proclamations, &c. (1 Lord unless indeed in courts of error. (Cro. Car. Raym. 282. 2 Camp. 44. 4 M. & S. 532.) but 179.) private orders of council, pardons, and decla. Where the law presumes a fact, as that a rations of war, &c. must be stated. (2 Litt. person is innocent of a fraud or crime, or that Bac. Reg. 303. 3 M. & S. 67. 11 Ves. 292. a transaction is illegal, it need not be stated. 3 Camp. 61. 67.) The time and place of hold. 4 M. & S. 105. 2 Wils. 147. Co. Lit. 78. b. ing parliaments, and their course of proceed- 1 B. & A. 463. ings, need not be stated, (1 Lord Raym. 343. Matter which should come more properly 210. 1 Saund. 131); but their journals must. from the other side, as it is presumed to lie (Lord Ray. 15. Cowp. 17.). Public statutes, inore in the knowledge of the other party, or and the facts they ascertain, (1 T. R. 145. is an answer to the charge of the party pleadCom. Dig. Pleader, c. 76); the ecclesiastical, ing, need not be stated, unless in pleas of civil, and marine laws (Bro. Quare Impedit, estoppel and alien enemy; but this rule must pl. 12. Lord Ray. 338.) need not be stated; be acted upon with caution : for if the fact in but prirate acts (Lord Ray. 381. 2 Dougl. 97.) any way constitutes a condition precedent, to and foreign, (2 Cart. 273. Cowp. 174.) and enable the party to avail himself of the charge plantation and forest (2 Leon. 209.) laws, stated in his pleading, such fact should be must. Common law rights, duties, and gene- stated. Com. Dig. Pleader, c. 81. 1 Leon. ral customs, customs of gavelkind, and borough 18. 2 Saund. 62. b. 4 Camp. 20. 11 East, English, (Dougl. 150. Lord Ray. 175. 1542. 638. and see cases 1 Chit. on Pl. 206. Sle. Carth. 83. Co. Litt. 175. Lord Raym. 1025. phen, 354. Cro. Car. 561.) need not be stated : but parti. Though the facts of a case must be stated cular local customs must. (1 Rol. Rep. 509. in pleading, it is not necessary to state that 9 East, 185. Stra. 187. 1187. Dougl. 387.) which is a mere matter of evidence of such The almanack is part of the law of the land, fact. 9 Rep. 9.b. 9 Edw. III. 5. b. 6. a. Willes, and the courts take notice thereof, and the 130. Raym. 8. days of the week, and of the moveable feasts, And though the general rule is, that facts and terms. (Dougl. 380. Salk. 269. 1 Roll. only are to be stated, yet there are some inAb. 524. c. pl. 4.6 Mod. 81. Salk. 626.) So stances in which the statement in the pleading the division of England into counties will be is proper, though it does not accord with the real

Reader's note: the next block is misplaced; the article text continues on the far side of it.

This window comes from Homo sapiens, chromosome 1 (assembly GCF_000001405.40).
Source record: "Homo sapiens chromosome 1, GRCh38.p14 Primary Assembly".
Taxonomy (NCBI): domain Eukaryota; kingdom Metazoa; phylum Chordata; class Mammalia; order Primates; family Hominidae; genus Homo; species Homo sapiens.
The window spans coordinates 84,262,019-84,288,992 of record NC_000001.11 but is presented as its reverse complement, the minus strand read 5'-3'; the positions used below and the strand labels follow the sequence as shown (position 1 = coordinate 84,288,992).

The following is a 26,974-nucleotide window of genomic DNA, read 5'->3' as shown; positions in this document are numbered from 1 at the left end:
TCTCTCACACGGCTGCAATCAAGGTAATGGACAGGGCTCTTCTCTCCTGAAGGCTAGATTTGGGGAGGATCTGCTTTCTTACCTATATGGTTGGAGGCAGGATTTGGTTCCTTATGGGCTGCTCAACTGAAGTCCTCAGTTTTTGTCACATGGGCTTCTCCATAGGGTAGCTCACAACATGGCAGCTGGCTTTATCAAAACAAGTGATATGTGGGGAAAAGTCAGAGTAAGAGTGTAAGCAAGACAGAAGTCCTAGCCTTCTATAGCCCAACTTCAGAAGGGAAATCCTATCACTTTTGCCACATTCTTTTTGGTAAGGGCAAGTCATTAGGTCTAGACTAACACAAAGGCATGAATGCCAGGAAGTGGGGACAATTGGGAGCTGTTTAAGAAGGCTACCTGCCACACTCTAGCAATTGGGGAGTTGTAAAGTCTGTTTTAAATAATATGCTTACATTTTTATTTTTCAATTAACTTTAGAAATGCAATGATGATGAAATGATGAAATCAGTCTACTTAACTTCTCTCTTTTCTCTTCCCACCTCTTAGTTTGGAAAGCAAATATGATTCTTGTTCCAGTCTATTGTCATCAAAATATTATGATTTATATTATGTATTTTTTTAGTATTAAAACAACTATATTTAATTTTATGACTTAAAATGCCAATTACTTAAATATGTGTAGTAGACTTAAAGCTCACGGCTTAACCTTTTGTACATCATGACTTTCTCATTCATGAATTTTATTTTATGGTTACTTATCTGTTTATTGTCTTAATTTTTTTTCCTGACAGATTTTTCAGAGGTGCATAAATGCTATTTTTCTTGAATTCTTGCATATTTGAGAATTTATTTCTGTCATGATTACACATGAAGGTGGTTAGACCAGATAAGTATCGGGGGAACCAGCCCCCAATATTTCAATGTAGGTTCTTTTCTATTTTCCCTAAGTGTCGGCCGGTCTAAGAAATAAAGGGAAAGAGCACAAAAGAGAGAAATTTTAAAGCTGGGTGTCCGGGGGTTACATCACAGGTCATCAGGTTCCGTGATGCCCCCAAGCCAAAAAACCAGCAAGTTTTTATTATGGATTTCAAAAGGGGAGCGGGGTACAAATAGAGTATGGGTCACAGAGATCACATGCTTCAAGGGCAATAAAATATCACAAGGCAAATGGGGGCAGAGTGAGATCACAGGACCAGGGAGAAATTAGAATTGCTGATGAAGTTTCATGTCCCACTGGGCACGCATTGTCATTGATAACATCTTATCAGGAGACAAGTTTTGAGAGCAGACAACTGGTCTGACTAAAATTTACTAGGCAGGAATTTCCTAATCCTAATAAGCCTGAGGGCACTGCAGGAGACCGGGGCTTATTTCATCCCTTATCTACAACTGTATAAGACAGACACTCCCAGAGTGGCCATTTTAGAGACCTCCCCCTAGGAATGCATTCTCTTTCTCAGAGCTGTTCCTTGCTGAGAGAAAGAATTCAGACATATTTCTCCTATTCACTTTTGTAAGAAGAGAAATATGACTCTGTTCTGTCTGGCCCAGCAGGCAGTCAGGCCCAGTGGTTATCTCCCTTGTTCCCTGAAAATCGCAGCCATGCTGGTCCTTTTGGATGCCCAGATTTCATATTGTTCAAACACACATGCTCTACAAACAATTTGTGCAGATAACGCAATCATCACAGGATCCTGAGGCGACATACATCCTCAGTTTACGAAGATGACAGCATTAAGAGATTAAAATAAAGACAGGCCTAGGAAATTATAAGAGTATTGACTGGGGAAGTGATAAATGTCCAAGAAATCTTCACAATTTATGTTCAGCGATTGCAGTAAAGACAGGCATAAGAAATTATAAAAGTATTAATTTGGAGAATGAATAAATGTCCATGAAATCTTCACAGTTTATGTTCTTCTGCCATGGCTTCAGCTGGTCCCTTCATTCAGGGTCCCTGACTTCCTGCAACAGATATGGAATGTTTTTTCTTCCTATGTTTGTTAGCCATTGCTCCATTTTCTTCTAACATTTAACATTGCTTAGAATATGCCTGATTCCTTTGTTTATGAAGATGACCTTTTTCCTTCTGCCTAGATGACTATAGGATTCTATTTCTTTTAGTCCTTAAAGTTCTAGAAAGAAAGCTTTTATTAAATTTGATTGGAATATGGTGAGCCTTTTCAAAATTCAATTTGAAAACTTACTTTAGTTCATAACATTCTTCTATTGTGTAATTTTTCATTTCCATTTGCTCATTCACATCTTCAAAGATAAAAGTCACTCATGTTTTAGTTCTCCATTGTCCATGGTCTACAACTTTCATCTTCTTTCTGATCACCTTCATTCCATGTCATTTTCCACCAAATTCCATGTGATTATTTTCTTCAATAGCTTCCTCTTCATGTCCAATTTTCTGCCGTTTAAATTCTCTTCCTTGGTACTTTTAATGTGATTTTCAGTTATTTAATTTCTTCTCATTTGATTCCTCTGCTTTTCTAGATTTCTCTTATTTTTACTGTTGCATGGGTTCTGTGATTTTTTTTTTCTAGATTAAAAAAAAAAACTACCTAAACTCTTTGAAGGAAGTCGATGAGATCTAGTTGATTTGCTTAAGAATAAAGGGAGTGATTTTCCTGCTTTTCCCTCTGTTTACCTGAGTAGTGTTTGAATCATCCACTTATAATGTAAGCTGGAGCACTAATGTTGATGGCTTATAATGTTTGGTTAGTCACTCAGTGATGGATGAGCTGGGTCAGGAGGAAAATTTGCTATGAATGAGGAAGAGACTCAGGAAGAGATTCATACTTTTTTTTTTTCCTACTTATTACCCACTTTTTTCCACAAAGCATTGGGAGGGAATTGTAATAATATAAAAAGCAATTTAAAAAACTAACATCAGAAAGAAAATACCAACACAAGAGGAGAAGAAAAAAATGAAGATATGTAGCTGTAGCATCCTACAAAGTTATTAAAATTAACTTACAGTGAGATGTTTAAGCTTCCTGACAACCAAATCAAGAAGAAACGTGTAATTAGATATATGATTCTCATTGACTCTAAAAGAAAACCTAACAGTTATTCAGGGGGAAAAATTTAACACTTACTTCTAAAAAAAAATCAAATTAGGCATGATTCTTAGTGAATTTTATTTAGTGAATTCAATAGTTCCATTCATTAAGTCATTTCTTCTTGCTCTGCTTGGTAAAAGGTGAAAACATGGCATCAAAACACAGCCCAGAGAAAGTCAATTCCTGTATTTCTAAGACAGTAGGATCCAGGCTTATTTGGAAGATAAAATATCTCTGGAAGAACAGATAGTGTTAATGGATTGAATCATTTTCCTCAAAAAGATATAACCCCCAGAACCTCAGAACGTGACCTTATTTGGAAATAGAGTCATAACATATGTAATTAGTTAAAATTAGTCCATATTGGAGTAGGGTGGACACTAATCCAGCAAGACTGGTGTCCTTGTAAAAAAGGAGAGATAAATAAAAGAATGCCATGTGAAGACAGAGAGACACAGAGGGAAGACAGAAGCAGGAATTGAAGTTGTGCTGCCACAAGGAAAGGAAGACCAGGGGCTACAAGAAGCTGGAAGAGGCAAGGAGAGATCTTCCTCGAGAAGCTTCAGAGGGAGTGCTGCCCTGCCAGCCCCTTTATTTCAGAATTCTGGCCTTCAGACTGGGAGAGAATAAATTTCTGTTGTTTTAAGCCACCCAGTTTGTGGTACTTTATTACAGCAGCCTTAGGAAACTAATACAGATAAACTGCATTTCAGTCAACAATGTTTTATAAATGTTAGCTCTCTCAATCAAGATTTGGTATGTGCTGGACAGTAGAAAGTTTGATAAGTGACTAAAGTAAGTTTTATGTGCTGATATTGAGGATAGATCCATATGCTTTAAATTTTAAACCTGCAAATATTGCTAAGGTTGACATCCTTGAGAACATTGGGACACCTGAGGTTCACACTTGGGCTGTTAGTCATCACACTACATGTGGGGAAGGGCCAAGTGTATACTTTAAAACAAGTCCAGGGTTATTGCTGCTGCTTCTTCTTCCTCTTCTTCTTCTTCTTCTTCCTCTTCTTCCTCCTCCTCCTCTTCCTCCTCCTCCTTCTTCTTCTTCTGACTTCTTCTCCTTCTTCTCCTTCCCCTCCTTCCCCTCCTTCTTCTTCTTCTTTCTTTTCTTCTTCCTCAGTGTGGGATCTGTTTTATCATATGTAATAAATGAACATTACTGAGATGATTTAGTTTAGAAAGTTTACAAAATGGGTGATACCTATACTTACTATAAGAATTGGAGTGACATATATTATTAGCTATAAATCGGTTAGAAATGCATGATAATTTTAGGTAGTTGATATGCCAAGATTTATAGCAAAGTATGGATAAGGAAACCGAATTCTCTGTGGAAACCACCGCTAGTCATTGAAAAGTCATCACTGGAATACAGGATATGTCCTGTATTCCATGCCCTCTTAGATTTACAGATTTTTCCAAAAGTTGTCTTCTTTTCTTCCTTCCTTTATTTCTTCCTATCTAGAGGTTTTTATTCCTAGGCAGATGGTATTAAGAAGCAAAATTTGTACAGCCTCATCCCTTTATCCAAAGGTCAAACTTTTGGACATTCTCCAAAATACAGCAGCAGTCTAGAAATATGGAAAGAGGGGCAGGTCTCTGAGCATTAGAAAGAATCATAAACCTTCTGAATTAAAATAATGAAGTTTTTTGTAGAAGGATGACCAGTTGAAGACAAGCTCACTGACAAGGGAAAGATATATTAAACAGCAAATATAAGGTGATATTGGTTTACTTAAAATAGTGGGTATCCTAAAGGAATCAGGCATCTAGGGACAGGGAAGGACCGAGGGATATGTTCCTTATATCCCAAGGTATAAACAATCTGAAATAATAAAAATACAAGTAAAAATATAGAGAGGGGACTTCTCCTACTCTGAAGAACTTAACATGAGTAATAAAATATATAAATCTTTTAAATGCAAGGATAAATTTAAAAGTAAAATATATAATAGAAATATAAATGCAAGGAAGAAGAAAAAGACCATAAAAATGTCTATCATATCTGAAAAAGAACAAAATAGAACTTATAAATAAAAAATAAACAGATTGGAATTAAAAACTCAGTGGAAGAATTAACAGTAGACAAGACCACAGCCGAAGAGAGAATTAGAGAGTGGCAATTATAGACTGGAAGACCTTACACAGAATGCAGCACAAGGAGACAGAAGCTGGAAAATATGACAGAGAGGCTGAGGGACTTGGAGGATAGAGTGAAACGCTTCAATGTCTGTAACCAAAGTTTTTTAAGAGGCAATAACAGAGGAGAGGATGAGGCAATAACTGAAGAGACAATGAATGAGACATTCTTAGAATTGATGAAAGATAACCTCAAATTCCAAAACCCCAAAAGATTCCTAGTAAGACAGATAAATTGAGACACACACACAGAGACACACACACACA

(2) We have already cursorily considered i Chit. on Pl. 4 ed. 234 to 360. The points the general requisites and modes of framing a relating to them are too numerous for any de. declaration. Its parts, and particular requisites, tail, though indeed the requisites relating to consist in the title of the court and term, the the venue, the several counts and pledges, venue, the commencement, the statement of will be here partially considered, the learned the cause of action, the several courts, the commentator having treated of them, though conclusion, and the profert and pledges. As not very methodically. to the manner of stating these requisites, see